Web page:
When I was on the beach this morning, I observed a seagull making his breakfast out of a baby loggerhead sea turtle. While watching it can create disturbing thoughts, it made me reflect on
Nature’s Recycle Program,
which is what many would call the “Cyle of Life” or “Circle of Life”. Sometimes we must stand waaaay back in order to see the big picture of things. Are we focusing too much on the academic approach to preserving our natural resources rather than spending the time to observe nature and just how they accomplish survival. Two things I’ve learned from Nature:
1) Nature isn’t always in balance in the short term. We must keep “CYCLE” as a major part of our sustainability program. If you see how nature works, sometimes you might have an infestation of locusts that eat your vegetation up. Without any chemical intervention, you can be guaranteed that there will be a level of destruction on that plant life; but it is rare that those infestations would be of global magnitude to threaten the extinction of a plant species.
In fact, Nature seems to be invariably swinging the pendulum. With a certain species of plants or animals growing in abundance until their mere presence has created the opportunity for the next step in the food chain to flourish because of their abundance.
Example: We have a lot of small insects that would be considered pests in our yard. We elect not to treat them with chemicals. The gecko’s and lizards now abound in our yard. And guess what has happened next? We now have a pretty good stable of snakes that are keeping the lizard population under control.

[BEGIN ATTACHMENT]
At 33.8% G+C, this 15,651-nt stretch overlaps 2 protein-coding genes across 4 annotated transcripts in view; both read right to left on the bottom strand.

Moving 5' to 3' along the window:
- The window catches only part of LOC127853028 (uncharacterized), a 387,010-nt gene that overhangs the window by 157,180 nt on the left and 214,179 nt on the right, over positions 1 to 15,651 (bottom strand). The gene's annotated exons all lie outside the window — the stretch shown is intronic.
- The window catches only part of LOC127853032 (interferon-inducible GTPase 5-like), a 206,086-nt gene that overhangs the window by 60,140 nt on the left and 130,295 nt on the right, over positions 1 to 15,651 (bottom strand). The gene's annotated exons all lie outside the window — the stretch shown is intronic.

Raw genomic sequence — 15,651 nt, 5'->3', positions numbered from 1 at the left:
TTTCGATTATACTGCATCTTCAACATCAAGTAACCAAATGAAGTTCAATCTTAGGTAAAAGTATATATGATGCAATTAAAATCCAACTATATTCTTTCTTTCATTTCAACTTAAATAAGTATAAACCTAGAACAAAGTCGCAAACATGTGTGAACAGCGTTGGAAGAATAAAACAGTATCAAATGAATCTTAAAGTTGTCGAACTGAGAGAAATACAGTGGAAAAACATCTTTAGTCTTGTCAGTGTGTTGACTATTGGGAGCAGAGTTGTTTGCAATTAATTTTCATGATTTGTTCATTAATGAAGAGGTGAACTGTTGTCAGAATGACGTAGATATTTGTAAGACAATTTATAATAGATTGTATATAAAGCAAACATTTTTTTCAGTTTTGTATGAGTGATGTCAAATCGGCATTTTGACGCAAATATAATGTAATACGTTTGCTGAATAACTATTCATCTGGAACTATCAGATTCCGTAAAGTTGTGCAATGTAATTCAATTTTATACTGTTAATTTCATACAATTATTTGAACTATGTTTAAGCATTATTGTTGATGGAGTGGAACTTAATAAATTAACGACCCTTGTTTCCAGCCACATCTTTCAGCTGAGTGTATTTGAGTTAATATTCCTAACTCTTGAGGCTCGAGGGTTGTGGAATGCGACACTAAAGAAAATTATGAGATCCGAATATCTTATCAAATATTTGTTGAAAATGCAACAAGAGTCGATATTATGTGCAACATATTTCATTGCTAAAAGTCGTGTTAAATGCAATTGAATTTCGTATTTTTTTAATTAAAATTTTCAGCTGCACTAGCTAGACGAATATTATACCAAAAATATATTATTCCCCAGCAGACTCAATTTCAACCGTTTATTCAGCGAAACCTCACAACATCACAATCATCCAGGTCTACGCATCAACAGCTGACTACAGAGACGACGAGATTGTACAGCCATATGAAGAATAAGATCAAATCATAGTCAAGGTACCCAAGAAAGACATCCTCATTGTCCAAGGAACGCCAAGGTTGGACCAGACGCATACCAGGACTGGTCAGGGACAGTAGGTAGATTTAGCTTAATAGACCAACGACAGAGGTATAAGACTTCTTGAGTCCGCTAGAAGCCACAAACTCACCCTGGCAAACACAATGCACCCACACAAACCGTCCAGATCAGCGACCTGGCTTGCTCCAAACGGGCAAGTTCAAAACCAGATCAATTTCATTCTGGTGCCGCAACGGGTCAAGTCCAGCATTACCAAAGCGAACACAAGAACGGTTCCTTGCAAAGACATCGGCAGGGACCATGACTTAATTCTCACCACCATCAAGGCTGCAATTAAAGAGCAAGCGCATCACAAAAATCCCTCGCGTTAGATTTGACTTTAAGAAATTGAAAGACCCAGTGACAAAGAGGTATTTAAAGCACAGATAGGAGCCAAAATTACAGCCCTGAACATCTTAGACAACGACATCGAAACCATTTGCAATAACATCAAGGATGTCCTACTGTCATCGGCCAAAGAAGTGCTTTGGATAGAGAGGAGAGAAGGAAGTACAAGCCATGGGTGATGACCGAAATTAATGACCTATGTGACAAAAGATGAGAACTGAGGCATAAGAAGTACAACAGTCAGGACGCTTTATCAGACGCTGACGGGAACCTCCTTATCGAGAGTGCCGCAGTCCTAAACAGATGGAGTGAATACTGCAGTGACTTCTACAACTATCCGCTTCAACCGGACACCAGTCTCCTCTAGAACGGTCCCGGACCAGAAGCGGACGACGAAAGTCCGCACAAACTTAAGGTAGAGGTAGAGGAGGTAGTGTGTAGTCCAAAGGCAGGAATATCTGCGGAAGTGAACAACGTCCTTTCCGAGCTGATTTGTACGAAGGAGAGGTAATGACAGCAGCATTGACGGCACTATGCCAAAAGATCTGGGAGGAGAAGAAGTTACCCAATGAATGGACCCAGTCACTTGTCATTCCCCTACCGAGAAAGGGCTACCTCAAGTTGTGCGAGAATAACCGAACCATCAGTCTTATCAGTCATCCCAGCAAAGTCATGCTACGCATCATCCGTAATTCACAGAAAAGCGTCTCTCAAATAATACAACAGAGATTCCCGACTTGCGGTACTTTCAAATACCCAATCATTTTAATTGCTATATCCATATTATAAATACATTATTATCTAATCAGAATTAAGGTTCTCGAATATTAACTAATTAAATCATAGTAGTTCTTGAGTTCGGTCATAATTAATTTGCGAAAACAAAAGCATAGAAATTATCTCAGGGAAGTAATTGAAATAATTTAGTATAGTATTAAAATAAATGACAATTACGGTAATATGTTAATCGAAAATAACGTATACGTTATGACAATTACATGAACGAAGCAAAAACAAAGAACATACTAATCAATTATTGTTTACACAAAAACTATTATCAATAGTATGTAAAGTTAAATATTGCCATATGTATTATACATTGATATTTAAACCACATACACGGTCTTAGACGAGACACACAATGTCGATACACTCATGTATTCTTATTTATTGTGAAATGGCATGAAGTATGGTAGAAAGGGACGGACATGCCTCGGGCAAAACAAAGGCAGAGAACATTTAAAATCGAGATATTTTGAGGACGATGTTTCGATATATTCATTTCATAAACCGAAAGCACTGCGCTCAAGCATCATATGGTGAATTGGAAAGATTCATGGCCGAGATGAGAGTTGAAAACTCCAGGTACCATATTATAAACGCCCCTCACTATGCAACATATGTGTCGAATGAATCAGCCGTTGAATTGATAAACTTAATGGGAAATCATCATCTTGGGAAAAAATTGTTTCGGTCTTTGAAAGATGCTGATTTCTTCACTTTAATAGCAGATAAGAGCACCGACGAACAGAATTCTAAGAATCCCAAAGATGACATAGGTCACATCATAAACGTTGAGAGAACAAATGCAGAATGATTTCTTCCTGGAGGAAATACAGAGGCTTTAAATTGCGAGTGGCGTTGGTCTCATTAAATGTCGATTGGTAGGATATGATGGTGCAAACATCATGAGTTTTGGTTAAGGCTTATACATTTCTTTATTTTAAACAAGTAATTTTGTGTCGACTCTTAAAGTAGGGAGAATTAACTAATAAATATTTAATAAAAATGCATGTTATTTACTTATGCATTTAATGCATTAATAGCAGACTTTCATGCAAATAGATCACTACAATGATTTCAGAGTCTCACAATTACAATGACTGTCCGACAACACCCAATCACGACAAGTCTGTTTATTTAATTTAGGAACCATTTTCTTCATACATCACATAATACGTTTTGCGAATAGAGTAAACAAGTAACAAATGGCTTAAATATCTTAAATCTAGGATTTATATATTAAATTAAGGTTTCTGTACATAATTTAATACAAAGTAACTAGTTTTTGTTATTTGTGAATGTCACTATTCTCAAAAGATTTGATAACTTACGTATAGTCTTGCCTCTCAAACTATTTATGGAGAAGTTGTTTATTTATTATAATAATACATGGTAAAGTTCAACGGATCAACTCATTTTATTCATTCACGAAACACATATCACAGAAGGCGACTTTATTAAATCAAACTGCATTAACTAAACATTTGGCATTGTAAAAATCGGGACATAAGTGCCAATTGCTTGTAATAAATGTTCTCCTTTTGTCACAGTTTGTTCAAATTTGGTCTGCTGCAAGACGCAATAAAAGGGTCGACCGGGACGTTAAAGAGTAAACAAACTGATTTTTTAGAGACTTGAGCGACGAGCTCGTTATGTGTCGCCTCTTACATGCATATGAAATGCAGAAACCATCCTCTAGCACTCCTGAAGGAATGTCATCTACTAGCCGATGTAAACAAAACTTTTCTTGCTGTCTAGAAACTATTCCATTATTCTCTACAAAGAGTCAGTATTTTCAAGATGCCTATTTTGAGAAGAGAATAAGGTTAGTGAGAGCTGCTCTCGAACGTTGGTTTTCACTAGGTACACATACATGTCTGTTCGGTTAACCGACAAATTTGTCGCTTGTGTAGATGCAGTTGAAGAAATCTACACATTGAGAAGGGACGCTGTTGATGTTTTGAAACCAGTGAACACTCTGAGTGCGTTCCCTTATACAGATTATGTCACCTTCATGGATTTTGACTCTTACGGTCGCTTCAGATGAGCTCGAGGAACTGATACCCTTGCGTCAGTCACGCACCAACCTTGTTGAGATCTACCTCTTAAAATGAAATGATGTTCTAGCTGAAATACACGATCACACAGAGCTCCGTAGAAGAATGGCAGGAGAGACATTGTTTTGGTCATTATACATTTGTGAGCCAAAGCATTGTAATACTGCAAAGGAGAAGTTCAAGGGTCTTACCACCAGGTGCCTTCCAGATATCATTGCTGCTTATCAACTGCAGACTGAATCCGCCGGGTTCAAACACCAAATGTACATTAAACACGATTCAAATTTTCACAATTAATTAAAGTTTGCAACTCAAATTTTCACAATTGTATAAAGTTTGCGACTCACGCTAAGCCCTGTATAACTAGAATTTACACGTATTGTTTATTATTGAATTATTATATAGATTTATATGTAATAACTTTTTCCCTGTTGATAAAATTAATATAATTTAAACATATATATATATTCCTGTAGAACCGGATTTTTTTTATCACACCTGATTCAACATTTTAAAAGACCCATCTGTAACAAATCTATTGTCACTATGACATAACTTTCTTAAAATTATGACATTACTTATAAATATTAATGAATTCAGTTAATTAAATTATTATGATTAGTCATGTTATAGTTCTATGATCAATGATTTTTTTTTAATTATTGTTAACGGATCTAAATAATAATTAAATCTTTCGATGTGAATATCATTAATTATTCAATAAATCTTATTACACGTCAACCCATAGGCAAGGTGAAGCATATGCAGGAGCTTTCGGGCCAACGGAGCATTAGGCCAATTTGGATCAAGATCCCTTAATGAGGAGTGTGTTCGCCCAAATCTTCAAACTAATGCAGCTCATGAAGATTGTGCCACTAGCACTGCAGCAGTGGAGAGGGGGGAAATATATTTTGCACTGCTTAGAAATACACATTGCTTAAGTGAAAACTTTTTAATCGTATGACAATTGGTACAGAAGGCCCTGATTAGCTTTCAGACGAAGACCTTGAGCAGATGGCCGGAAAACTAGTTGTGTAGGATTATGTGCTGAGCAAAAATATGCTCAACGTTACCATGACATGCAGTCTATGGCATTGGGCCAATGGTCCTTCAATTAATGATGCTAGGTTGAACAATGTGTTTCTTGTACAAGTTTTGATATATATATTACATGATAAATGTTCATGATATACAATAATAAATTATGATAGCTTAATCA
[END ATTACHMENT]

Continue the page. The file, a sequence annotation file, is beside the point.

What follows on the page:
2) Nature’s survival of the fittest isn’t always pretty. Sometimes we do think we need to intercede in order to pacify our moral code of decency. That can be our downfall. I truly do believe that there would be a major change in dietary choices if individuals were forced to kill the food they eat… or even just be present when someone else takes on the grisly task.
The cultures who revere the cycle of life have it right. We need to be grateful to this Earth who provides us with the food and shelter that makes our lives possible. Somehow we need to include that spiritual part of this Earth into our sustainability programs.
I hear some people cringing with even the slightest breath of “spiritual”. For you, I would like to challenge you to go deep into the forest, preferably by a stream or waterfall. Sit silently until your soul gets quiet, then tell me that you haven’t found spiritual.